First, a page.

15 Feb Cash-Out Refinance vs Home Equity Loans
Contributing time and money to your house can look like different things to different people – the mortgage payment, of course, a coat of paint, or perhaps a new deck. The end result of these investments is adding equity and value to your home.
It really is like a savings account with a roof.
When circumstances arise where you need to make a withdrawal from that virtual account there are a few different ways to go about it, along with pros and cons for each. These options include a cash-out refinance, home equity loan, or a home equity line of credit.
Cash-Out Refinance vs. Home Equity Loan vs. Line of Credit
- As we’ve discussed before, a cash-out refi is taking the difference of your new mortgage and your home’s value in cash. You’ll need sufficient equity – usually about 20% – to pursue this avenue. The reasons could be consolidating your debt, doing some major home improvements, or perhaps helping with a new graduate’s higher education. It can also be a by-product of acquiring a lower interest rate and reducing your monthly payment as well.
- A home equity loan is also taking advantage of the equity you’ve built in your home. However, you’re taking out an additional loan which is why they’re often referred to as a second on your home. They’re not offered by banks as much as they once were.
- A home equity line of credit – or a HELOC, as you’ll see them referred as – is similar to having a credit card on your home’s equity. Most have an adjustable rate and interest only payments for a limited time. Borrowers can draw from the funds as needed, rather than borrow the whole amount.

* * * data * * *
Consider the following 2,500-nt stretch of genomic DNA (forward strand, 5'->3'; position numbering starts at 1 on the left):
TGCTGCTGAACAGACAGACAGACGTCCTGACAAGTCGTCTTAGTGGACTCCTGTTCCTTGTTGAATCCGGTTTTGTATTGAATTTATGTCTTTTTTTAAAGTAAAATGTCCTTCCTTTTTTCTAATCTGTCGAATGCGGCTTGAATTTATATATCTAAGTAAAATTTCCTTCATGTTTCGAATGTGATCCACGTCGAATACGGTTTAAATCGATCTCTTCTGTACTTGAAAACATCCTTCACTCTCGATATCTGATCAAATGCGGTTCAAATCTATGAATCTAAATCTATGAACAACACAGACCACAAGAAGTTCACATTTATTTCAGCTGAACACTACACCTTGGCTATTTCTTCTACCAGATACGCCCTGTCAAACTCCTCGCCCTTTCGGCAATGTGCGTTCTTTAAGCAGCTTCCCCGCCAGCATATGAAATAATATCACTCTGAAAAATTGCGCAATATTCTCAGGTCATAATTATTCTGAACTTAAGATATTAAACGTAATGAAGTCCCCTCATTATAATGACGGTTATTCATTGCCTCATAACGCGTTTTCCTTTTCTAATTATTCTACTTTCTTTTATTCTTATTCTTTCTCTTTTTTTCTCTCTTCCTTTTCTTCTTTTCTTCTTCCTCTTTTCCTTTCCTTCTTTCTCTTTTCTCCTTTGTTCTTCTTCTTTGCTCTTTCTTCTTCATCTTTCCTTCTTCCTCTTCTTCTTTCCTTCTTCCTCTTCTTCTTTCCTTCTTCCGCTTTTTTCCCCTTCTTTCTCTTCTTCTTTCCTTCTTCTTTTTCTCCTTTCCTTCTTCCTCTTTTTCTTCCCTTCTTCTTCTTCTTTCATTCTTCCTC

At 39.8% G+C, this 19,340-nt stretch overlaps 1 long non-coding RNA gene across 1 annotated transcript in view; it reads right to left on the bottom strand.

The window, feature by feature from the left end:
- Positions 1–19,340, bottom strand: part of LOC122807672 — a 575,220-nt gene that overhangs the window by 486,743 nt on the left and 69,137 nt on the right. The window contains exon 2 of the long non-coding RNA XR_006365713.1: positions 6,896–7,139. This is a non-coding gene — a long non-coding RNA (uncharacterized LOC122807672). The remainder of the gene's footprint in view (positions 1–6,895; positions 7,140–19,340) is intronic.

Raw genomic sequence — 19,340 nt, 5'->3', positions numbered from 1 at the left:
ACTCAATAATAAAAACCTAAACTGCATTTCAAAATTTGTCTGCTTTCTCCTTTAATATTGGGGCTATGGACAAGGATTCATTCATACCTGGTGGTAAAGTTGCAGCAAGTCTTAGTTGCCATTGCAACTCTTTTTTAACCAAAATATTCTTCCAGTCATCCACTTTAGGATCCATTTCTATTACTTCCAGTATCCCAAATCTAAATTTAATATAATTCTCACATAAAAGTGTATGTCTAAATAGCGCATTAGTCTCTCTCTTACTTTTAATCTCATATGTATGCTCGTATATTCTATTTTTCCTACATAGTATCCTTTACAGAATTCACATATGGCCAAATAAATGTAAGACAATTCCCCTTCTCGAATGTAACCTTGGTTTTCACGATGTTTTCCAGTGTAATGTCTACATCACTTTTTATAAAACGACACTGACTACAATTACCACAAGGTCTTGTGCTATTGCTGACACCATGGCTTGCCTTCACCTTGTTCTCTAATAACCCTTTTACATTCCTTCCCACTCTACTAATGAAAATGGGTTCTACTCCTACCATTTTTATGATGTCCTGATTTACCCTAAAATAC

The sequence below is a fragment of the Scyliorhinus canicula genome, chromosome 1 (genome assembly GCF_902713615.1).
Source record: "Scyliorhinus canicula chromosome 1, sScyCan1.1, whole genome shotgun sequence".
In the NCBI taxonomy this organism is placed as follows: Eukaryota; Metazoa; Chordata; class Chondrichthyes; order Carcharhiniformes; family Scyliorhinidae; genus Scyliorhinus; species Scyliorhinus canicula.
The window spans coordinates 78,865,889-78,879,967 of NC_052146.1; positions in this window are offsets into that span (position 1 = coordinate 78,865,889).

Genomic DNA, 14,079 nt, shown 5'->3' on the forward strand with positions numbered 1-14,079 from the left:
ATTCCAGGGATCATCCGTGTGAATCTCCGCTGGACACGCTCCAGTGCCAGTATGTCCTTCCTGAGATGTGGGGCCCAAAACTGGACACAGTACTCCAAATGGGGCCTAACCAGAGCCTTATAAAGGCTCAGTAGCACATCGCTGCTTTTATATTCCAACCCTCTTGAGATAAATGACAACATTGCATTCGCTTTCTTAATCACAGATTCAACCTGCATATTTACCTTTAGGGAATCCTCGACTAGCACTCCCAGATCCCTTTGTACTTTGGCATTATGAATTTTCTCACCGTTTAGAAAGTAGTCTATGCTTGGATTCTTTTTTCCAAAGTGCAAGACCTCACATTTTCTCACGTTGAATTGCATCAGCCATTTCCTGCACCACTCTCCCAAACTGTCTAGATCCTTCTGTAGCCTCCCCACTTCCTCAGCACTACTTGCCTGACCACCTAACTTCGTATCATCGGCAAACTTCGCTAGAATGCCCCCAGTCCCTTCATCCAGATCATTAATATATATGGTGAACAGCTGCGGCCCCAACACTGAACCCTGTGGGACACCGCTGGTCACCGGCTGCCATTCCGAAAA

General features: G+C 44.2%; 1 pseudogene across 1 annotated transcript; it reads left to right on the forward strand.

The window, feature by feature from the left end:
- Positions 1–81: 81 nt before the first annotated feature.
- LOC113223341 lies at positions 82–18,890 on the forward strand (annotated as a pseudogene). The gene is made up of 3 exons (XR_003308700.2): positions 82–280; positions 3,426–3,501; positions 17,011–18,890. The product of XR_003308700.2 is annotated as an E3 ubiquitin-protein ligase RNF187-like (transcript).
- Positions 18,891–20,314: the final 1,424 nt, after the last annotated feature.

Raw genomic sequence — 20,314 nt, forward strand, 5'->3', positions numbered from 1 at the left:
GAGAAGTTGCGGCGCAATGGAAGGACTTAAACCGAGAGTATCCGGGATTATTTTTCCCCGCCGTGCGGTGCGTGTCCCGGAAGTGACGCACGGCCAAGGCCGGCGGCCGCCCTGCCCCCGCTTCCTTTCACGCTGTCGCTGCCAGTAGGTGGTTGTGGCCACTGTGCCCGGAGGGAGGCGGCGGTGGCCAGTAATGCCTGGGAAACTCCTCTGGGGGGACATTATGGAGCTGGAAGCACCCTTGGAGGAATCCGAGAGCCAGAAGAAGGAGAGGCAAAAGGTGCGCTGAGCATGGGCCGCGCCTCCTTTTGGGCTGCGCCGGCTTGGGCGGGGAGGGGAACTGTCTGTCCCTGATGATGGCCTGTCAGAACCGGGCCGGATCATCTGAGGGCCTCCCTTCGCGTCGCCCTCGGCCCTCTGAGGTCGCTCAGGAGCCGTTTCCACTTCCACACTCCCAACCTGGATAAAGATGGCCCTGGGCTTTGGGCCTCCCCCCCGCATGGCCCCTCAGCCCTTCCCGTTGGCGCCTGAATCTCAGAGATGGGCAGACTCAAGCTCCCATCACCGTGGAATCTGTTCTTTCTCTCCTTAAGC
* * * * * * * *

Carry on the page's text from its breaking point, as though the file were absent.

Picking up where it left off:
So, which is better – cash-out refinance or home equity line of credit? It depends.
The HELOC can be attractive for homeowners with solid income and credit standing, and those who wish to borrow a smaller amount for a shorter time. These loans offer a limited “draw” period in which funds can be accessed as needed. This can be beneficial if you’re unsure of your needs, but borrowers who find it a little too tempting to withdraw may find their debt increased before they know it.
Then there is a limited time in which to pay it off. Because of these restrictions plus easy access, you could find it harder to pay off the loan. If your circumstances change before the term is up, you risk defaulting on a loan that is also tied to your home. The same potential for liability is there for the home equity loan, aka second mortgage.
Tapping your home equity with a cash-out refinance can be the way to go when you need a larger amount and you plan to stay in the home long enough to recoup any closing costs and fees. Current low interest rates for refinancing are competitive with those of HELOCs and home equity loans, but lack the risk of another large debt and additional monthly payment.
How much you can cash out on a refinance depends on your loan-to-value ratio (LTV) and current equity. You also have the option of treating the cash from a refi like a HELOC, by putting it into savings and drawing as needed.
If you still have questions about the differences between ways to access the equity in your home, we have answers. Our team at EnTrust Funding can sit down and discuss the most practical options for your individual situation and needs. Give us a call today!